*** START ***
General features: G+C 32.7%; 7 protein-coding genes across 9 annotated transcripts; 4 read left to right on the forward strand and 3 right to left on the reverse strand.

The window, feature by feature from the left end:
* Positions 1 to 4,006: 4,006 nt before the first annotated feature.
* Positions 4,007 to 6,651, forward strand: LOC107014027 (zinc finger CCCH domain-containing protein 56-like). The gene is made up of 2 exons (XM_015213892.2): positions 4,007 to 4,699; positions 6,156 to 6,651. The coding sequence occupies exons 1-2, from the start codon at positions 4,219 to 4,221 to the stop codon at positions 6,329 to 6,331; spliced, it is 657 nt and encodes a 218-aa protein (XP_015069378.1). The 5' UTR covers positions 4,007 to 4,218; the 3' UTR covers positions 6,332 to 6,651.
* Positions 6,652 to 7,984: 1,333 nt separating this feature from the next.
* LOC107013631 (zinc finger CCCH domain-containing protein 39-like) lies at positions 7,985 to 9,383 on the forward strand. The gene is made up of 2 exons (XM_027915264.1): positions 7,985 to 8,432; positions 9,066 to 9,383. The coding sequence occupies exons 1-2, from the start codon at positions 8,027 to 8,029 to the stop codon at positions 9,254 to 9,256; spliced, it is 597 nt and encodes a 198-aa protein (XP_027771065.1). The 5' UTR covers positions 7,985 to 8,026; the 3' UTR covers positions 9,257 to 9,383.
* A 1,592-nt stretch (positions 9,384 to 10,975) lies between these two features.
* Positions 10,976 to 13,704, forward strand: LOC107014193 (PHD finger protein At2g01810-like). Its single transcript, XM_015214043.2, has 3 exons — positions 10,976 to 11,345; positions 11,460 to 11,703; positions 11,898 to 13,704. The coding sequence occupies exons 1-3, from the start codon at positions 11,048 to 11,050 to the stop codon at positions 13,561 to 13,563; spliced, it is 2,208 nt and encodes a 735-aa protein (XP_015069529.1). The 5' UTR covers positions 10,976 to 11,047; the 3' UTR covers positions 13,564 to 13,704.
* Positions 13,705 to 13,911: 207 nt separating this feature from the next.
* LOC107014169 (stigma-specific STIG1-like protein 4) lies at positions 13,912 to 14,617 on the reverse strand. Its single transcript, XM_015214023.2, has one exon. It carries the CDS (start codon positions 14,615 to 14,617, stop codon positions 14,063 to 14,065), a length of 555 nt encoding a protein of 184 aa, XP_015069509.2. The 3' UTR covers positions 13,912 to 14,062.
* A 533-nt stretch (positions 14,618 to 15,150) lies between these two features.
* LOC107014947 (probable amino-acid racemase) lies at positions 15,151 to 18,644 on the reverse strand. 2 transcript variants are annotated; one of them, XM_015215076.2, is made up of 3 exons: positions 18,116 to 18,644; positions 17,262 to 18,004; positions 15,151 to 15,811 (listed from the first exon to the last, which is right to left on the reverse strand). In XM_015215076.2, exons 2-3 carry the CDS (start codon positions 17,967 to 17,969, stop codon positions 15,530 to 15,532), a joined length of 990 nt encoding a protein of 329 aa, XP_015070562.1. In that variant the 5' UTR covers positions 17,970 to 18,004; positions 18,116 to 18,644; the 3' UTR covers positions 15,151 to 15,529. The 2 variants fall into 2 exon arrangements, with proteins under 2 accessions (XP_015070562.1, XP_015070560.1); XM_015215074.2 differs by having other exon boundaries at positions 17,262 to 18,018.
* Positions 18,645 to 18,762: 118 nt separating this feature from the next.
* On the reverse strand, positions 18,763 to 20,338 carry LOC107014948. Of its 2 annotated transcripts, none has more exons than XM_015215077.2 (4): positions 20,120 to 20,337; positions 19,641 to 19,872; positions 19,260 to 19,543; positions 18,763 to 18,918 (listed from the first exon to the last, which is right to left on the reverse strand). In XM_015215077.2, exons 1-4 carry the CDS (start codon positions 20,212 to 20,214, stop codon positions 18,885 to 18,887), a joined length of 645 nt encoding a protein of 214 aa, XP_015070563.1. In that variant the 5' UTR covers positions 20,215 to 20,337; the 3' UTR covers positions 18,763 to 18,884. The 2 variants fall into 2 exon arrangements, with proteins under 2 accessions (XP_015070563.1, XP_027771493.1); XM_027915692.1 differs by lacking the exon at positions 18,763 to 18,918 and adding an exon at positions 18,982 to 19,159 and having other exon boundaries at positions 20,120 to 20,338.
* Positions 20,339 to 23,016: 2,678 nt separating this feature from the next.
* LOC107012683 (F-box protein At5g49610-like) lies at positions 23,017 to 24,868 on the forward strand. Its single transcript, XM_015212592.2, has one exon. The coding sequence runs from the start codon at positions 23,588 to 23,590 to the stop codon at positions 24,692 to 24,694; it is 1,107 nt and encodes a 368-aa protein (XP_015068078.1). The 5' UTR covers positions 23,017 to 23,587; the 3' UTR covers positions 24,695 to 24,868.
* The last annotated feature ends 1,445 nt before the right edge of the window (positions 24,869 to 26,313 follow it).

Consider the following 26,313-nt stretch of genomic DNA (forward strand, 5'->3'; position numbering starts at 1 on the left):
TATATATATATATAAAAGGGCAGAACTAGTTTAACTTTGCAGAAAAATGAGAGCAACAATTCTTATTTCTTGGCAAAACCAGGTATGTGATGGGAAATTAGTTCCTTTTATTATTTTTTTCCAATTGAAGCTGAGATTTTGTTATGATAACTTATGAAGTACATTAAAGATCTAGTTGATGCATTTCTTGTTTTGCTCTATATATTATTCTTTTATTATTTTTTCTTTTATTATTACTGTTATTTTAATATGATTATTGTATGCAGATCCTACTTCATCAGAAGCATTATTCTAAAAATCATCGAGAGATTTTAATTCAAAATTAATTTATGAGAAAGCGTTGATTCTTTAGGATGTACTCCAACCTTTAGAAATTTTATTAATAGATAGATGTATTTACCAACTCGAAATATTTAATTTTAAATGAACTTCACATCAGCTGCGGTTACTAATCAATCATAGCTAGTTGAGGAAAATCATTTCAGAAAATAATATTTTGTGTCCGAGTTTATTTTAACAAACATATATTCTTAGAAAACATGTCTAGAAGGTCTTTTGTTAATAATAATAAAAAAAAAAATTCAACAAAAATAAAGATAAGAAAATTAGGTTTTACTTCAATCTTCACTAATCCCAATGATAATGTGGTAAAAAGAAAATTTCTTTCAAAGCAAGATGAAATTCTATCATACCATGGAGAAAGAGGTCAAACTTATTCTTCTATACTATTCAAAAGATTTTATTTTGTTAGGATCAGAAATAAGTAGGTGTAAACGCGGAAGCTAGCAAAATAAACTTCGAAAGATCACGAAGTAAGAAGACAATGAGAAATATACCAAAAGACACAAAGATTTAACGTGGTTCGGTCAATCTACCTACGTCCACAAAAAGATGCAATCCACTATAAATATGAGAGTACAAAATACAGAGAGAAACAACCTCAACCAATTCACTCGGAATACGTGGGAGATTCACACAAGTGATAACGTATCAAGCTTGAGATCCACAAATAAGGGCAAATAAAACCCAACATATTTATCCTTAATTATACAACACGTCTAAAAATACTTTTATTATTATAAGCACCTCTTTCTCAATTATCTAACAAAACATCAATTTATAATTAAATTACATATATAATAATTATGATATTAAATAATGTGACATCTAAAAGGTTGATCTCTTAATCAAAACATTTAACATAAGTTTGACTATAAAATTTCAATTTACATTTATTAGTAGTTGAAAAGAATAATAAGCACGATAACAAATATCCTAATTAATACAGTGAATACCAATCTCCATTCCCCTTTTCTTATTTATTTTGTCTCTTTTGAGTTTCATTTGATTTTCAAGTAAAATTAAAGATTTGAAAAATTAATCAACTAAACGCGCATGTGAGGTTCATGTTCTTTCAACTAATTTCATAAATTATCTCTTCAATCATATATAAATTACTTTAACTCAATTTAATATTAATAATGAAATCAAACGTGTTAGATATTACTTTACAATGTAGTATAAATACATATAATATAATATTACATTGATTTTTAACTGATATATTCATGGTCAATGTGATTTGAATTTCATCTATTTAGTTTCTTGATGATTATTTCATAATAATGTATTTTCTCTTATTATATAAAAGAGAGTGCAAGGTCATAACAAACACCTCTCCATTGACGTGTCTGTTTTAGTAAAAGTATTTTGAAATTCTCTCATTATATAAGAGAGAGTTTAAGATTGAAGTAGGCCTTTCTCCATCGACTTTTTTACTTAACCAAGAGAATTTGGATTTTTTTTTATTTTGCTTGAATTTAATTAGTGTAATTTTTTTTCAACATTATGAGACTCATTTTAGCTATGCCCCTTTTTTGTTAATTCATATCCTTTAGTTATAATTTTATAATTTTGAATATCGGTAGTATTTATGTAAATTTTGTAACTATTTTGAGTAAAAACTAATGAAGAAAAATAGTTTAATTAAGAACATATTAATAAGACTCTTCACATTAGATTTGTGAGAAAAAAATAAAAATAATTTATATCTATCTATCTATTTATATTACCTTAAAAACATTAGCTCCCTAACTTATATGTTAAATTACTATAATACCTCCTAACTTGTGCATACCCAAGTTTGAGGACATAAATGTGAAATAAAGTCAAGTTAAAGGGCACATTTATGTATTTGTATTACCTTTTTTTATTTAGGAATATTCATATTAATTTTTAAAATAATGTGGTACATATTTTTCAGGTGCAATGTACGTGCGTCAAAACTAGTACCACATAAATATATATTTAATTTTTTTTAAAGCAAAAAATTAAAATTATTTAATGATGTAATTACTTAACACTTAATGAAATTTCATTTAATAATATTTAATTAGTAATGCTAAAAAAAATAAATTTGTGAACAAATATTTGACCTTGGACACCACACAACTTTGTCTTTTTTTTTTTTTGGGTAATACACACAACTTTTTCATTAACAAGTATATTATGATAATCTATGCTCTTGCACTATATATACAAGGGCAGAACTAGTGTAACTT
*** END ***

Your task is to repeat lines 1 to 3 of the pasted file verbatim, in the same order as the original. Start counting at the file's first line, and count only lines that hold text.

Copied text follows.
General features: G+C 32.7%; 7 protein-coding genes across 9 annotated transcripts; 4 read left to right on the forward strand and 3 right to left on the reverse strand.

The window, feature by feature from the left end:
* Positions 1 to 4,006: 4,006 nt before the first annotated feature.